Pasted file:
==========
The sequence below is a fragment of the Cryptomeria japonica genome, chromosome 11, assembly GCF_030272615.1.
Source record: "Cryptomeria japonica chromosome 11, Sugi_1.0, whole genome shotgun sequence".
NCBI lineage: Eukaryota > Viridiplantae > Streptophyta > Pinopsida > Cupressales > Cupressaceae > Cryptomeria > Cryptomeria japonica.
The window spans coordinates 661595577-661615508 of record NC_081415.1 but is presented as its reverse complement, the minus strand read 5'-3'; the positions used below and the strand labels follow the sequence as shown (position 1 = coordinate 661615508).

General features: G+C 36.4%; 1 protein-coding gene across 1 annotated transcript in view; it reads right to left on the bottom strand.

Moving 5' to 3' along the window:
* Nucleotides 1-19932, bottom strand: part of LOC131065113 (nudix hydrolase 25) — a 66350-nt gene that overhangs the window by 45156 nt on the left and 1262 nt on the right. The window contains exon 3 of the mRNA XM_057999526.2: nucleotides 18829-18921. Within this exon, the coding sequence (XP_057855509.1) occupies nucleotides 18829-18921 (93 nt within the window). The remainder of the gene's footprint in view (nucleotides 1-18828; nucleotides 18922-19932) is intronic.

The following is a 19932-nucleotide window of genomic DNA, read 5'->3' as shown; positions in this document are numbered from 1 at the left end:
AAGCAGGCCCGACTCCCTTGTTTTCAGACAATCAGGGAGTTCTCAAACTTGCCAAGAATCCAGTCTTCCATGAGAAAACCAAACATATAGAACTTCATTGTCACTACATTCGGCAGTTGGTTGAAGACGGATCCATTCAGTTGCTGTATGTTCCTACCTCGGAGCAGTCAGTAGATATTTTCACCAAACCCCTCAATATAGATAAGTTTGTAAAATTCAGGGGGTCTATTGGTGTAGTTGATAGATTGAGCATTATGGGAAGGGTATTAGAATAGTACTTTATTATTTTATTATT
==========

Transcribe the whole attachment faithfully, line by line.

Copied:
The sequence below is a fragment of the Cryptomeria japonica genome, chromosome 11, assembly GCF_030272615.1.
Source record: "Cryptomeria japonica chromosome 11, Sugi_1.0, whole genome shotgun sequence".
NCBI lineage: Eukaryota > Viridiplantae > Streptophyta > Pinopsida > Cupressales > Cupressaceae > Cryptomeria > Cryptomeria japonica.
The window spans coordinates 661595577-661615508 of record NC_081415.1 but is presented as its reverse complement, the minus strand read 5'-3'; the positions used below and the strand labels follow the sequence as shown (position 1 = coordinate 661615508).

General features: G+C 36.4%; 1 protein-coding gene across 1 annotated transcript in view; it reads right to left on the bottom strand.

Moving 5' to 3' along the window:
* Nucleotides 1-19932, bottom strand: part of LOC131065113 (nudix hydrolase 25) — a 66350-nt gene that overhangs the window by 45156 nt on the left and 1262 nt on the right. The window contains exon 3 of the mRNA XM_057999526.2: nucleotides 18829-18921. Within this exon, the coding sequence (XP_057855509.1) occupies nucleotides 18829-18921 (93 nt within the window). The remainder of the gene's footprint in view (nucleotides 1-18828; nucleotides 18922-19932) is intronic.

The following is a 19932-nucleotide window of genomic DNA, read 5'->3' as shown; positions in this document are numbered from 1 at the left end:
AAGCAGGCCCGACTCCCTTGTTTTCAGACAATCAGGGAGTTCTCAAACTTGCCAAGAATCCAGTCTTCCATGAGAAAACCAAACATATAGAACTTCATTGTCACTACATTCGGCAGTTGGTTGAAGACGGATCCATTCAGTTGCTGTATGTTCCTACCTCGGAGCAGTCAGTAGATATTTTCACCAAACCCCTCAATATAGATAAGTTTGTAAAATTCAGGGGGTCTATTGGTGTAGTTGATAGATTGAGCATTATGGGAAGGGTATTAGAATAGTACTTTATTATTTTATTATT